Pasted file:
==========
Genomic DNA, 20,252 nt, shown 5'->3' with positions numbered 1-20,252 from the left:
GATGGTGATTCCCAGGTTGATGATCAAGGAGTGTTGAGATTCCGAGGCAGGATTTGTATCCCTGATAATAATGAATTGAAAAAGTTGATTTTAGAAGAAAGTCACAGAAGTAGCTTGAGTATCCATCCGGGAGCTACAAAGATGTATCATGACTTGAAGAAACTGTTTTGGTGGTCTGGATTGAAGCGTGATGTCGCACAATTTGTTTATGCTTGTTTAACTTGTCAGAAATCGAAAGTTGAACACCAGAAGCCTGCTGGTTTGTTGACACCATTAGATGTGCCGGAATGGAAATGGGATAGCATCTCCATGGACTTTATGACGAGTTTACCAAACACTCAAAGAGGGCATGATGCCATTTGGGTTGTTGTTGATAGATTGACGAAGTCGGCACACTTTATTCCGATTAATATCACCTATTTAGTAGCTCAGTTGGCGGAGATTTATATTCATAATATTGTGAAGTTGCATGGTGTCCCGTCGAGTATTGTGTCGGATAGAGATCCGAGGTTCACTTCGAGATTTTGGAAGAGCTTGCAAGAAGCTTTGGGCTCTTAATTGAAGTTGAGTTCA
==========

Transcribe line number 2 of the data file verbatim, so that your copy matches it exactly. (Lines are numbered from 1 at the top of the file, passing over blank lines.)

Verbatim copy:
GATGGTGATTCCCAGGTTGATGATCAAGGAGTGTTGAGATTCCGAGGCAGGATTTGTATCCCTGATAATAATGAATTGAAAAAGTTGATTTTAGAAGAAAGTCACAGAAGTAGCTTGAGTATCCATCCGGGAGCTACAAAGATGTATCATGACTTGAAGAAACTGTTTTGGTGGTCTGGATTGAAGCGTGATGTCGCACAATTTGTTTATGCTTGTTTAACTTGTCAGAAATCGAAAGTTGAACACCAGAAGCCTGCTGGTTTGTTGACACCATTAGATGTGCCGGAATGGAAATGGGATAGCATCTCCATGGACTTTATGACGAGTTTACCAAACACTCAAAGAGGGCATGATGCCATTTGGGTTGTTGTTGATAGATTGACGAAGTCGGCACACTTTATTCCGATTAATATCACCTATTTAGTAGCTCAGTTGGCGGAGATTTATATTCATAATATTGTGAAGTTGCATGGTGTCCCGTCGAGTATTGTGTCGGATAGAGATCCGAGGTTCACTTCGAGATTTTGGAAGAGCTTGCAAGAAGCTTTGGGCTCTTAATTGAAGTTGAGTTCA